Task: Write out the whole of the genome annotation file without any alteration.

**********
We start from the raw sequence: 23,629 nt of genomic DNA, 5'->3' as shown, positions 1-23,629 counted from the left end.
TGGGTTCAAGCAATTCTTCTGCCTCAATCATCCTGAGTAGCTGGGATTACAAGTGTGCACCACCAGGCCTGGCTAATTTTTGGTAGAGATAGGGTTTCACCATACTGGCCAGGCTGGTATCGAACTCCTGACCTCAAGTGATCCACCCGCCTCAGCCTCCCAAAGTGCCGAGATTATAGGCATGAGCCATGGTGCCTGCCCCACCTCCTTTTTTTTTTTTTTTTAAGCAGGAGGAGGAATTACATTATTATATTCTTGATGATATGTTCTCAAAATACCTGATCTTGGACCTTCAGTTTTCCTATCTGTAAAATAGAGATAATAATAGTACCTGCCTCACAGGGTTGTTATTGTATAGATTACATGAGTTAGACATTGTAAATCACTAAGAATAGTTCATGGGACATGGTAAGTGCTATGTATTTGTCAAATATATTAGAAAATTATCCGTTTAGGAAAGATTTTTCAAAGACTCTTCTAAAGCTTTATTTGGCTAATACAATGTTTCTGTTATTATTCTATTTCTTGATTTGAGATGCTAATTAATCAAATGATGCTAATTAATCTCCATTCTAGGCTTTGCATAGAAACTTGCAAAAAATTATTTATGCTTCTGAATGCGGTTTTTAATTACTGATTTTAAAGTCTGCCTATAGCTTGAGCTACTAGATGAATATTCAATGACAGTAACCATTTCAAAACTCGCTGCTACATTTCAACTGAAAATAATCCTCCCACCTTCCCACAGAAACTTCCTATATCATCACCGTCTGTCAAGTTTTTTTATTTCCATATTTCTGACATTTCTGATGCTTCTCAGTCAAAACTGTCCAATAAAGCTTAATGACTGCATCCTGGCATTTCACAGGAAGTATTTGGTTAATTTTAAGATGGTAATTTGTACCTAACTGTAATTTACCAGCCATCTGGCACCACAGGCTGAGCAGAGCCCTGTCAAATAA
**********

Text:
We start from the raw sequence: 23,629 nt of genomic DNA, 5'->3' as shown, positions 1-23,629 counted from the left end.
TGGGTTCAAGCAATTCTTCTGCCTCAATCATCCTGAGTAGCTGGGATTACAAGTGTGCACCACCAGGCCTGGCTAATTTTTGGTAGAGATAGGGTTTCACCATACTGGCCAGGCTGGTATCGAACTCCTGACCTCAAGTGATCCACCCGCCTCAGCCTCCCAAAGTGCCGAGATTATAGGCATGAGCCATGGTGCCTGCCCCACCTCCTTTTTTTTTTTTTTTTAAGCAGGAGGAGGAATTACATTATTATATTCTTGATGATATGTTCTCAAAATACCTGATCTTGGACCTTCAGTTTTCCTATCTGTAAAATAGAGATAATAATAGTACCTGCCTCACAGGGTTGTTATTGTATAGATTACATGAGTTAGACATTGTAAATCACTAAGAATAGTTCATGGGACATGGTAAGTGCTATGTATTTGTCAAATATATTAGAAAATTATCCGTTTAGGAAAGATTTTTCAAAGACTCTTCTAAAGCTTTATTTGGCTAATACAATGTTTCTGTTATTATTCTATTTCTTGATTTGAGATGCTAATTAATCAAATGATGCTAATTAATCTCCATTCTAGGCTTTGCATAGAAACTTGCAAAAAATTATTTATGCTTCTGAATGCGGTTTTTAATTACTGATTTTAAAGTCTGCCTATAGCTTGAGCTACTAGATGAATATTCAATGACAGTAACCATTTCAAAACTCGCTGCTACATTTCAACTGAAAATAATCCTCCCACCTTCCCACAGAAACTTCCTATATCATCACCGTCTGTCAAGTTTTTTTATTTCCATATTTCTGACATTTCTGATGCTTCTCAGTCAAAACTGTCCAATAAAGCTTAATGACTGCATCCTGGCATTTCACAGGAAGTATTTGGTTAATTTTAAGATGGTAATTTGTACCTAACTGTAATTTACCAGCCATCTGGCACCACAGGCTGAGCAGAGCCCTGTCAAATAA